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Instructor Poll #2 Do you feel the current Exam process works?

Poll Results: Do you feel the current exam process works?

 
  • 9% (3)
    Strongly agreed
  • 48% (15)
    agreed
  • 9% (3)
    the current exam process works
  • 22% (7)
    disagree
  • 9% (3)
    Strongly disagree
31 Total Votes  
post #1 of 18
Thread Starter 
Do you feel the current (PSIA) exam process works?

please vote and state your ideas to make it better
post #2 of 18
Generally seems to get the job done. At least it does in Eastern. I have no experience in the other divisions. Pretty much everyone from my mountain that deserved to pass this year did. No big surprises.
post #3 of 18
Would you like to clarify?

By "works" do you mean that the process is 100% accurate in passing candidates who meet the standards and failing candidates who do not?

What is the difference between "the current exam process works" and strongly agreed?

Should considerations like cost effectiveness come into play? Should post certification continuing education requirements be considered? How should the fact that there are really 9 different exam processes (each division has their own process) be factored in?
post #4 of 18
I really don't have any complaints.
post #5 of 18
Flawed
post #6 of 18
I think the current Exam process in the PNW works pretty well overall.

There will always be flaws in the process. Examiners will bring their own bias to the Exam and they will make mistakes. Candidates will show up unprepared, uninformed - and some will just have a very bad (or very good) day, skewing their own expected results.

Video would just open the door for more arguments, complaints and reinterpretations of what is/was seen. It would also stress out candidates even further.

.ma
post #7 of 18
What if candidates could video one of their own lessons taught at their home mountain and submit that with their application for the exam as part of the teaching evaluation?
post #8 of 18
I like your idea Rusty! I've also thought that it would be great if you could show your examiners how you normally teach a lesson to a real student and not to a bunch of other expert skiers. I realize that you're not supposed to think of them as other experts, but it's difficult not to during the exam. I think that examiners would get a better picture of your true teaching ability. They would see your movement analysis skills, your creative lesson planning based on that, as well as how effective you are at at putting it all toghether and having success with it!
post #9 of 18
Quote:
Originally Posted by therusty View Post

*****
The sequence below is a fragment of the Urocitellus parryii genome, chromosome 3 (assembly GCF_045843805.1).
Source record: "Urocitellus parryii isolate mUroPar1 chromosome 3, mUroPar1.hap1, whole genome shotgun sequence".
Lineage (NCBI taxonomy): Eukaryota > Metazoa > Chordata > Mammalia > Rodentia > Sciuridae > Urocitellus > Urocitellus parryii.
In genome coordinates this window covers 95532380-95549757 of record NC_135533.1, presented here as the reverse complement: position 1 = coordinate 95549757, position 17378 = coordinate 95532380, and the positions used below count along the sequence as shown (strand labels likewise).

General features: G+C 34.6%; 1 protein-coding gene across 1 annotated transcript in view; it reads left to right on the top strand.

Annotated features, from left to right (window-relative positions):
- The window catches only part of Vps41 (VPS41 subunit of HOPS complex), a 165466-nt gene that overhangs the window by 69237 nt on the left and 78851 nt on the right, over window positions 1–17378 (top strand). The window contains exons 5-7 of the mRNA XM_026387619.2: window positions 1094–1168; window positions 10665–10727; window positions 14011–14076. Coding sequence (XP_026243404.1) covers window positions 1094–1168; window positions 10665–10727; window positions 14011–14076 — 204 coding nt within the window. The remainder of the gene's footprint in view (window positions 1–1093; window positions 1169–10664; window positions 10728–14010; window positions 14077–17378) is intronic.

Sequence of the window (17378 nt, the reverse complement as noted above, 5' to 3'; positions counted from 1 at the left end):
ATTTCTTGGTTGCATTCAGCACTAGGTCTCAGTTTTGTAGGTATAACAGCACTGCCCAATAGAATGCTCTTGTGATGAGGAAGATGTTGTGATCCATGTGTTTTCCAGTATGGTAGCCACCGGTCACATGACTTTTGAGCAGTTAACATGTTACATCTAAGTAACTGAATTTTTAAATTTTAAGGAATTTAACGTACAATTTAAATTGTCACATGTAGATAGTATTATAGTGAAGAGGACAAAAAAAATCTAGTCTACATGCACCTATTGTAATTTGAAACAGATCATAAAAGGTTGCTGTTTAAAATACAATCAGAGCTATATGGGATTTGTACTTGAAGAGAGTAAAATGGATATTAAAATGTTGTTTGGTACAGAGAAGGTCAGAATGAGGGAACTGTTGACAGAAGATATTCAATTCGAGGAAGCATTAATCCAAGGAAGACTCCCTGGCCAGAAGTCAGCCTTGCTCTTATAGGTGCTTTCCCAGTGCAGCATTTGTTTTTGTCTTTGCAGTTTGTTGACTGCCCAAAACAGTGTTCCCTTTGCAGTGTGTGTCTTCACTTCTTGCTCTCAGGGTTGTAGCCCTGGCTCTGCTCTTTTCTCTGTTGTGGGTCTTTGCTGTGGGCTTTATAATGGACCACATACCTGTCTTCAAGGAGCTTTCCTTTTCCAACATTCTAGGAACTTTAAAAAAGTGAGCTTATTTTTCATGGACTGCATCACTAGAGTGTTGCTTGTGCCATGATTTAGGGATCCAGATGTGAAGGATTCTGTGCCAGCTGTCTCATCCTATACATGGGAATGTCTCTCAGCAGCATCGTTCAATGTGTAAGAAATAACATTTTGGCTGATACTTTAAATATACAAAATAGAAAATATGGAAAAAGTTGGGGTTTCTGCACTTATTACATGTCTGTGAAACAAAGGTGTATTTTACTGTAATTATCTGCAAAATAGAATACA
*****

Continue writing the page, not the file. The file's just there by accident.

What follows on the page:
What if candidates could video one of their own lessons taught at their home mountain and submit that with their application for the exam as part of the teaching evaluation?
Taht's how one of my wife's riding (equestrian) certs works. I forget which one ARICP maybe.
post #10 of 18
fyi, in PSIA-W for the Nordic Downhill certification (ie Telemark)... we *DO* get to teach a live student for 30 mins as part of our teaching exam. i personally do *much* better with a real student vs. peer teaching or hypothetical teaching.... and in the 2 times that i have had to do this (my prep course and exam), it is what nailed a PASS for me.

this past Sunday at Mammoth, we had a live student for four Telemark Level 2 candidates. i got to go third out of four of us... which was good and bad. i originally did my MA first thing in the morning on the student, and in the course of two 1/2 hour lessons with the previous candidates, the student made some great improvements. so when it was my turn (i was not allowed to observe their previous lessons....), i started with a lesson plan focusing on a particular skill, which the other candidates had drilled the student to death with and the student had learned by now. so after 5-10 mins, i switched up my lesson plan and focused on the next skill i would have taught the student.

i got dinged for NOT redoing a MA on the student before starting my lesson plan. that *was* my bad.... but with only 30 mins, i really wanted to maximize our teaching time. either way, i figured it out quickly, changed my plan slightly, did more skiing with the student (which the other candidates hadn't done), and put together another progression which immediately had a positive affect.

anyhoo, enough rambling.... for me, i believe live student teaching is an awesome idea. no fake scenarios, contrived situations, etc.... just on-the-spot teaching, communicating, demoing, skiing, and having a good time. that's what it's about right?!?!?
post #11 of 18
Quote:
Originally Posted by therusty View Post
What if candidates could video one of their own lessons taught at their home mountain and submit that with their application for the exam as part of the teaching evaluation?